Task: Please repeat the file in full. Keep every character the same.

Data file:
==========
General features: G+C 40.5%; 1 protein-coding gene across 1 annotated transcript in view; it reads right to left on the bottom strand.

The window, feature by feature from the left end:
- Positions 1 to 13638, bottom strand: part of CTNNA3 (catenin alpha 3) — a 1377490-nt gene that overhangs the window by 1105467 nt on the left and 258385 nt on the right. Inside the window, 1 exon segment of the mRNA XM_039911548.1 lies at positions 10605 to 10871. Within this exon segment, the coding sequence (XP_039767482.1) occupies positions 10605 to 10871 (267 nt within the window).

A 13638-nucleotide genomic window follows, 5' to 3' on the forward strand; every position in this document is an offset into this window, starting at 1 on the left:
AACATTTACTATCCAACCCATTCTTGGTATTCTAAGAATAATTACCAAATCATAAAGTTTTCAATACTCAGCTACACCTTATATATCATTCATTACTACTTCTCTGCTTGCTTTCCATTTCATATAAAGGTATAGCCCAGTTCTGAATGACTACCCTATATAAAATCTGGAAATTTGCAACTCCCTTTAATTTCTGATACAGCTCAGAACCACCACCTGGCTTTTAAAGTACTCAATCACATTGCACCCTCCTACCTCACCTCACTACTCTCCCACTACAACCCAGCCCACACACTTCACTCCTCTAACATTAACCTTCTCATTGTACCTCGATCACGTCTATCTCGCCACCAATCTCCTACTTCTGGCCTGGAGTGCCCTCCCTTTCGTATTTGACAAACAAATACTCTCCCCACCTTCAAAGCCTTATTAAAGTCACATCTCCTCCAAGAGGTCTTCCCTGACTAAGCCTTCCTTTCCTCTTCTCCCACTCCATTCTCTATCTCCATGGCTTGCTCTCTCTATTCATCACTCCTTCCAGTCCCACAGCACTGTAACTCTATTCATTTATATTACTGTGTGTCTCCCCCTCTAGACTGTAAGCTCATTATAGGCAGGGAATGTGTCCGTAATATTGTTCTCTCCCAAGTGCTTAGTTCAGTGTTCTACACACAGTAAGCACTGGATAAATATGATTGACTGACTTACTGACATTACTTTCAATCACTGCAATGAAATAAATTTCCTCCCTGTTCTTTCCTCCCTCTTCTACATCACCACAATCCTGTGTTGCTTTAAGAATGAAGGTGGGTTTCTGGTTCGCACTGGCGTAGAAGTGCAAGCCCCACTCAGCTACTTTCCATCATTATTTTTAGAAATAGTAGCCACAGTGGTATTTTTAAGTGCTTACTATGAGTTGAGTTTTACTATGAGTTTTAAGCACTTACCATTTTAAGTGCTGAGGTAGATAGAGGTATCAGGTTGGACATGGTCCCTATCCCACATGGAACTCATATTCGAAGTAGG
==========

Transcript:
General features: G+C 40.5%; 1 protein-coding gene across 1 annotated transcript in view; it reads right to left on the bottom strand.

The window, feature by feature from the left end:
- Positions 1 to 13638, bottom strand: part of CTNNA3 (catenin alpha 3) — a 1377490-nt gene that overhangs the window by 1105467 nt on the left and 258385 nt on the right. Inside the window, 1 exon segment of the mRNA XM_039911548.1 lies at positions 10605 to 10871. Within this exon segment, the coding sequence (XP_039767482.1) occupies positions 10605 to 10871 (267 nt within the window).

A 13638-nucleotide genomic window follows, 5' to 3' on the forward strand; every position in this document is an offset into this window, starting at 1 on the left:
AACATTTACTATCCAACCCATTCTTGGTATTCTAAGAATAATTACCAAATCATAAAGTTTTCAATACTCAGCTACACCTTATATATCATTCATTACTACTTCTCTGCTTGCTTTCCATTTCATATAAAGGTATAGCCCAGTTCTGAATGACTACCCTATATAAAATCTGGAAATTTGCAACTCCCTTTAATTTCTGATACAGCTCAGAACCACCACCTGGCTTTTAAAGTACTCAATCACATTGCACCCTCCTACCTCACCTCACTACTCTCCCACTACAACCCAGCCCACACACTTCACTCCTCTAACATTAACCTTCTCATTGTACCTCGATCACGTCTATCTCGCCACCAATCTCCTACTTCTGGCCTGGAGTGCCCTCCCTTTCGTATTTGACAAACAAATACTCTCCCCACCTTCAAAGCCTTATTAAAGTCACATCTCCTCCAAGAGGTCTTCCCTGACTAAGCCTTCCTTTCCTCTTCTCCCACTCCATTCTCTATCTCCATGGCTTGCTCTCTCTATTCATCACTCCTTCCAGTCCCACAGCACTGTAACTCTATTCATTTATATTACTGTGTGTCTCCCCCTCTAGACTGTAAGCTCATTATAGGCAGGGAATGTGTCCGTAATATTGTTCTCTCCCAAGTGCTTAGTTCAGTGTTCTACACACAGTAAGCACTGGATAAATATGATTGACTGACTTACTGACATTACTTTCAATCACTGCAATGAAATAAATTTCCTCCCTGTTCTTTCCTCCCTCTTCTACATCACCACAATCCTGTGTTGCTTTAAGAATGAAGGTGGGTTTCTGGTTCGCACTGGCGTAGAAGTGCAAGCCCCACTCAGCTACTTTCCATCATTATTTTTAGAAATAGTAGCCACAGTGGTATTTTTAAGTGCTTACTATGAGTTGAGTTTTACTATGAGTTTTAAGCACTTACCATTTTAAGTGCTGAGGTAGATAGAGGTATCAGGTTGGACATGGTCCCTATCCCACATGGAACTCATATTCGAAGTAGG